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The US Senate Trade Committee has decided to summon the heads of Google, Facebook and Twitter.

This means that Sundar Pichai, Mark Zuckerberg, and Jack Dorsey are being interviewed by senators about their guidelines for different types of content.

One focus will be the legal protection they enjoy in relation to what they leave and tear down on their platforms.

You are also likely to be challenged because of privacy controversies and misinformation.

Republicans and Democrats on the committee voted unanimously in favor of convening the executive board.

It’s likely, however, that each side has different priorities – some Republican members talking about alleged censorship of conservative views on the internet, while Democrats focus on competition and misinformation.

“In the history of mankind there has never been such an aggregation of power as Big Tech enjoys today, with money and monopoly, power and the hubris that comes with the uncontrolled use of power,” said Republican Senator Ted Cruz after the Poll.

The subpoenas follow an earlier hearing back in July when heads of Amazon, Apple, Facebook and Google testified before a House Committee on competition issues and prejudice.

Protected status

Currently, social media platforms and other websites are protected from law enforcement under Section 230 of the Communications Decency Act.

What this ultimately means is that unlike traditional newspaper publishers, the platforms are not responsible for what is posted by their users when they remove things after notification.

But protection came back into the spotlight this year after President Trump argued that it should no longer apply when social networks are “editorial” – for example, when Twitter began adding warnings and labels to some of the President’s tweets.

Trade Committee Democrats initially objected to their Republican counterparts’ use of subpoena power, but changed their minds for Thursday’s vote after expanding the scope of the discussion.

Mr Trump’s Democratic rival in the upcoming election, Joe Biden, has previously said that Section 230 should be revoked, but for various reasons – what he called “propagating lies”.

The three managing directors were initially invited to participate voluntarily, but declined.

New exam

The new subpoena is the latest regulatory issue facing the tech giants facing a number of critical regulatory decisions in the coming weeks.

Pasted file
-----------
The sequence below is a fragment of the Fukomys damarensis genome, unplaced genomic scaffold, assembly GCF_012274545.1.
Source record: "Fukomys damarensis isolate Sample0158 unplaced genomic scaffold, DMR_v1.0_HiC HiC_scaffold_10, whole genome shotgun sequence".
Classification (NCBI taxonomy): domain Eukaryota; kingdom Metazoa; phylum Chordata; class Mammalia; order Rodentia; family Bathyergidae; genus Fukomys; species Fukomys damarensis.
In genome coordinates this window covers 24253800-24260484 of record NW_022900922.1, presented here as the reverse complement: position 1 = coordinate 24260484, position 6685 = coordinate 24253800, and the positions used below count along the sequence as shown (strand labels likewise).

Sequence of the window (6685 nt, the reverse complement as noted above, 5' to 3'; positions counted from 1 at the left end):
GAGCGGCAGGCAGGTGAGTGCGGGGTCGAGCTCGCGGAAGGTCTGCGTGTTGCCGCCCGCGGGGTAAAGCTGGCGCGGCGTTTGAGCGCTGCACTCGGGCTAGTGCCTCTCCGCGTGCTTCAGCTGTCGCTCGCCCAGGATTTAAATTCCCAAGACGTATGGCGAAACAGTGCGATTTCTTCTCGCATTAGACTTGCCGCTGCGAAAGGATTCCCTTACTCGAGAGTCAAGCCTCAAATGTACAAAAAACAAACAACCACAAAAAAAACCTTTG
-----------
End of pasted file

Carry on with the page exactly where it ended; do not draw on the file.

The July Congressional hearing with the companies and Amazon looked at antitrust issues, including allegations that they deliberately eliminated smaller competitors in search of dominance.

The congress report on this event is expected to be published next week.

The US Department of Justice is believed to be discussing a potential antitrust case against Google over its practices with attorneys general – a legal lawsuit that could also begin as early as next week.

And similar actions are put together abroad.

Draft of an upcoming European Union law reportedly bans tech giants from preferring their own products.

The draft Digital Services Act, seen by a number of news outlets, says that big tech “gatekeepers” must, under certain circumstances, share user data with competitors in order to level the playing field.

In China, the Reuters news agency reports that the country is preparing its own competition investigation for Google into the operating system of the Android phone.

The US sanctions against Huawei for national security reasons have presented the company – one of the world’s largest phone manufacturers – with a challenge. The company will be using its own non-Android operating system from next year.

This decision is also expected this month.

Related topics

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  • Twitter
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  • United States Senate
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